Tillem & McNichol

Len Tillem and Rosie McNichol

Dear Len & Rosie,

When I married my husband, we had separate homes.

Mine was upside down and I wanted to keep it until it turned around but he wanted to get rid of it.

I said I would do that if he would put me on the deed to his home in joint tenancy, which he did.

We don’t have wills or a trust and I’ve been trying to get him to do one. He seems to think when he dies, half the house is mine and half belongs to his kids only. We’ve been married more than 14 years and I’ve spent lots of money repairing and fixing up this old house.

He feels it’s all his and his daughters’ and I feel it’s ours and then divided equally between our five kids when we’re both gone. What does the law say?

Cheryl

Dear Cheryl

This is one of those times where you are probably better off keeping quiet about this and not creating a trust.

We say this because if the title to the home remains as it is today and your husband dies before you, you will own the entire home. A joint tenancy is a “last person standing” deed. When a joint tenant dies, the home is automatically owned by the surviving joint tenants.

Upon your husband’s death, all you will need to do to perfect title in your name alone is to record his Certificate of Death with an Affidavit of Death of Joint Tenant. You will also have to submit a Preliminary Change of Ownership Report to the county assessor to prevent a reassessment that could otherwise increase your property taxes.

Joint tenancy property passes free of probate administration. Even if your husband had a will leaving his entire estate to his children instead of you, the home will be yours upon his death.

But you have to keep an eye out. It is possible for joint tenants to “sever” a joint tenancy by recording a deed transferring their joint tenancy interests to themselves as tenants in common.

Your husband could do this himself without your permission. If he does so, then his half of the home would be subject to probate upon his death and could pass to his children.

The good news is that your husband cannot sign a deed severing the joint tenancy and hand it over to his children for them to record after his death.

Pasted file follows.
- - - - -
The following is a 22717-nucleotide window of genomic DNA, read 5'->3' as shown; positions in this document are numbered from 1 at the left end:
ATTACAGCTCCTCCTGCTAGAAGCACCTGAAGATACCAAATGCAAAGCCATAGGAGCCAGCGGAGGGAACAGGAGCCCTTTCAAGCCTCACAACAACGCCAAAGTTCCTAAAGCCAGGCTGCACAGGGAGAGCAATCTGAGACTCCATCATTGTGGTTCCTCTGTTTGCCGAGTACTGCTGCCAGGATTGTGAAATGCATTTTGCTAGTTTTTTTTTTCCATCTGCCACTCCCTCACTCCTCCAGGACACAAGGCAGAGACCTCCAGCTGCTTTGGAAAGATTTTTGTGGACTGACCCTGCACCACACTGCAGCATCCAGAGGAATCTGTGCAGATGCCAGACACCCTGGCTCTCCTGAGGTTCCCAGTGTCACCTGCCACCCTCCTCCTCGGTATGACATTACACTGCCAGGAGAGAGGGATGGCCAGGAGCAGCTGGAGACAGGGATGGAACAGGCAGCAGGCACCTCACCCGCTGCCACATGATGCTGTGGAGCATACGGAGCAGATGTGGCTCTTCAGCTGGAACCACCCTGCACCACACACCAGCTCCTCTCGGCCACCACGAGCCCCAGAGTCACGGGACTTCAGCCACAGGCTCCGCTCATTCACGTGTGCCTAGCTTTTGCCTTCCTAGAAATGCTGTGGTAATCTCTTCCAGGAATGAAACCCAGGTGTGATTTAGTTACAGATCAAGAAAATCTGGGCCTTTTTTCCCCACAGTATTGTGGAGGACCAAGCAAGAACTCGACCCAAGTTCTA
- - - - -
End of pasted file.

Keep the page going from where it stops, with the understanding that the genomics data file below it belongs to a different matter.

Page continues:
Under California Civil Code section 683.2, a deed severing a joint tenancy has to be recorded before death, unless it was signed within three days of the date of death and recorded no later than seven days after the death.

If your husband does sever the joint tenancy, then his half will pass by his will if he has one. If he does not, then it gets complicated.

Depending on how much money each of you put into the home, and when you did it, part of his share of the home may be community property passing to you, and part will be your husband’s separate property, which will pass one-third to you and two-thirds among his children by intestate succession (the law about who gets what when someone dies without a will).

The smart thing to do is to create a trust that will take into account the desires of both of you.

You and your husband could enter into an agreement by which you leave everything to one another on the first death, and when the survivor dies, half goes to your family and half goes to his. This way, you could have the security of a home to live in for the rest of your life, and your husband can rest knowing that eventually his children will get their just inheritance.

Len & Rosie

Len Tillem and Rosie McNichol are elder law attorneys. Contact them at 846 Broadway, Sonoma, CA 95476, by phone at 707-996-4505, or at LenTillem.com. Len has a new video channel on YouTube.

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